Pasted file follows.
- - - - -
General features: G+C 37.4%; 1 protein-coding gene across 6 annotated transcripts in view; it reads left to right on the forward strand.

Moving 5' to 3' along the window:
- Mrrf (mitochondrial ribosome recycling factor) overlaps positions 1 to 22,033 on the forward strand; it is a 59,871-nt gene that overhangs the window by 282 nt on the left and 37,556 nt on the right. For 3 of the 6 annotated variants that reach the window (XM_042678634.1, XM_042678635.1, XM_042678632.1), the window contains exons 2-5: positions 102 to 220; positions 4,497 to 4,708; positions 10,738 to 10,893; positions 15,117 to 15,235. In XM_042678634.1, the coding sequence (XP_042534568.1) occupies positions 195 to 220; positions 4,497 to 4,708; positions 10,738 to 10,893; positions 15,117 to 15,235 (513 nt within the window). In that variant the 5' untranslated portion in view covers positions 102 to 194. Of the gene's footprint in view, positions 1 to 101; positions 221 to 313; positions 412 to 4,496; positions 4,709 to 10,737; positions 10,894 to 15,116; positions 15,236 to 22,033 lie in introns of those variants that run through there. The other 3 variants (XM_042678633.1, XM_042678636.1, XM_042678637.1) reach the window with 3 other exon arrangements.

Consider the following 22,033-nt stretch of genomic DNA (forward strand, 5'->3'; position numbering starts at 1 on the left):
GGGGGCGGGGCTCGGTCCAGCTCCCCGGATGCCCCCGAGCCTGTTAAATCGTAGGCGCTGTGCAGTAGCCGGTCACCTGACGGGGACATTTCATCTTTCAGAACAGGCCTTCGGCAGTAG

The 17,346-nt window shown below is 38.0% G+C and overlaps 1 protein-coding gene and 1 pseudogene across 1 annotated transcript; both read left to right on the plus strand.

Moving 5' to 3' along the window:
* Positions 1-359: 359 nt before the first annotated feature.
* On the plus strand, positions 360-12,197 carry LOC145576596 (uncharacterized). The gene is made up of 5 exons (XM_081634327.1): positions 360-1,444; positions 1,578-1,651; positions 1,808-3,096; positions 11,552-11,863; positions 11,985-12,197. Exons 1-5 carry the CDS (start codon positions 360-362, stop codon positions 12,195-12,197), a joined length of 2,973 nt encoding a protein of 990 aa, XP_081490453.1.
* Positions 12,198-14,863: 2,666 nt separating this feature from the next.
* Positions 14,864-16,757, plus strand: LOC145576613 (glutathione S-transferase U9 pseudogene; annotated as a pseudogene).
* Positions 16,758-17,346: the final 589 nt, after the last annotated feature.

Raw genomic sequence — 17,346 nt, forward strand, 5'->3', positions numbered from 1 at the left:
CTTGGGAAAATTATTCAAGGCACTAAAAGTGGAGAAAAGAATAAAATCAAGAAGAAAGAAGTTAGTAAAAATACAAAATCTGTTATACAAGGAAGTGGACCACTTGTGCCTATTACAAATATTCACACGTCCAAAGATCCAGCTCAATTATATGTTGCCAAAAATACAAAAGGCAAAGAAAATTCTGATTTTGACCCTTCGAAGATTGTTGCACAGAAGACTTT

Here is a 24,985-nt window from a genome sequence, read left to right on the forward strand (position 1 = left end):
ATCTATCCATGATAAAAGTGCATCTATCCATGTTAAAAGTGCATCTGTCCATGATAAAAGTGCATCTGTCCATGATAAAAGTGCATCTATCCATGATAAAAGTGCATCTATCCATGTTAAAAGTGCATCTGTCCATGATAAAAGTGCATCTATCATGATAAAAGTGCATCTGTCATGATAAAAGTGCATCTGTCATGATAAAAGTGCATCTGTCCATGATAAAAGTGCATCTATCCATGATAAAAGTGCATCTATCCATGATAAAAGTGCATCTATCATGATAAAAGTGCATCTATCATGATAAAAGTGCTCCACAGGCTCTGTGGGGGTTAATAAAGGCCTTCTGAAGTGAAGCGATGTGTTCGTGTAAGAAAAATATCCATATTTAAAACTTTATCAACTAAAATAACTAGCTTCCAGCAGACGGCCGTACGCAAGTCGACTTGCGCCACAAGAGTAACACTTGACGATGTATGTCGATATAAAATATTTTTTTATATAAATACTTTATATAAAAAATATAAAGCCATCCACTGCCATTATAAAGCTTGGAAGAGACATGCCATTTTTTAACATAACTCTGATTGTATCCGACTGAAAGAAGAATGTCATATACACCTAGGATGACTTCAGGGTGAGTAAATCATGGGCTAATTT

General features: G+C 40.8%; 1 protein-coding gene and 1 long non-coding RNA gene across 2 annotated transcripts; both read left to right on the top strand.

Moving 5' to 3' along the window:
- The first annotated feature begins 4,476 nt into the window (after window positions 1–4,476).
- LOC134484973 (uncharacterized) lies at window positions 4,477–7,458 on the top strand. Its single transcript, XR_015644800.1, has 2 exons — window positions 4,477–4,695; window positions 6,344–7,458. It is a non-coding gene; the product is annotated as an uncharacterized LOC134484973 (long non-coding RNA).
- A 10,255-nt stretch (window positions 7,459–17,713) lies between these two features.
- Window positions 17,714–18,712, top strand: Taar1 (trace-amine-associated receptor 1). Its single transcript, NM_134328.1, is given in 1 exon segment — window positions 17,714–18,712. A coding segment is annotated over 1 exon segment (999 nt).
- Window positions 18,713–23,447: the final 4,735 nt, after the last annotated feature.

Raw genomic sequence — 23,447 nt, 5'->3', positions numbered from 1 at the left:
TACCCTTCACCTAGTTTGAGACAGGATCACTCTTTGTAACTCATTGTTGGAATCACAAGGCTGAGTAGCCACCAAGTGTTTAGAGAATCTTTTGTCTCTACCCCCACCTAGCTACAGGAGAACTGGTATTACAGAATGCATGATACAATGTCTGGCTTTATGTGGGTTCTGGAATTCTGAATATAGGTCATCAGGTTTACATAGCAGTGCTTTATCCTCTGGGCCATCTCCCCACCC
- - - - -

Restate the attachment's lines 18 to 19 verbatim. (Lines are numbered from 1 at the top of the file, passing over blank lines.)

Moving 5' to 3' along the window:
- The first annotated feature begins 4,476 nt into the window (after window positions 1–4,476).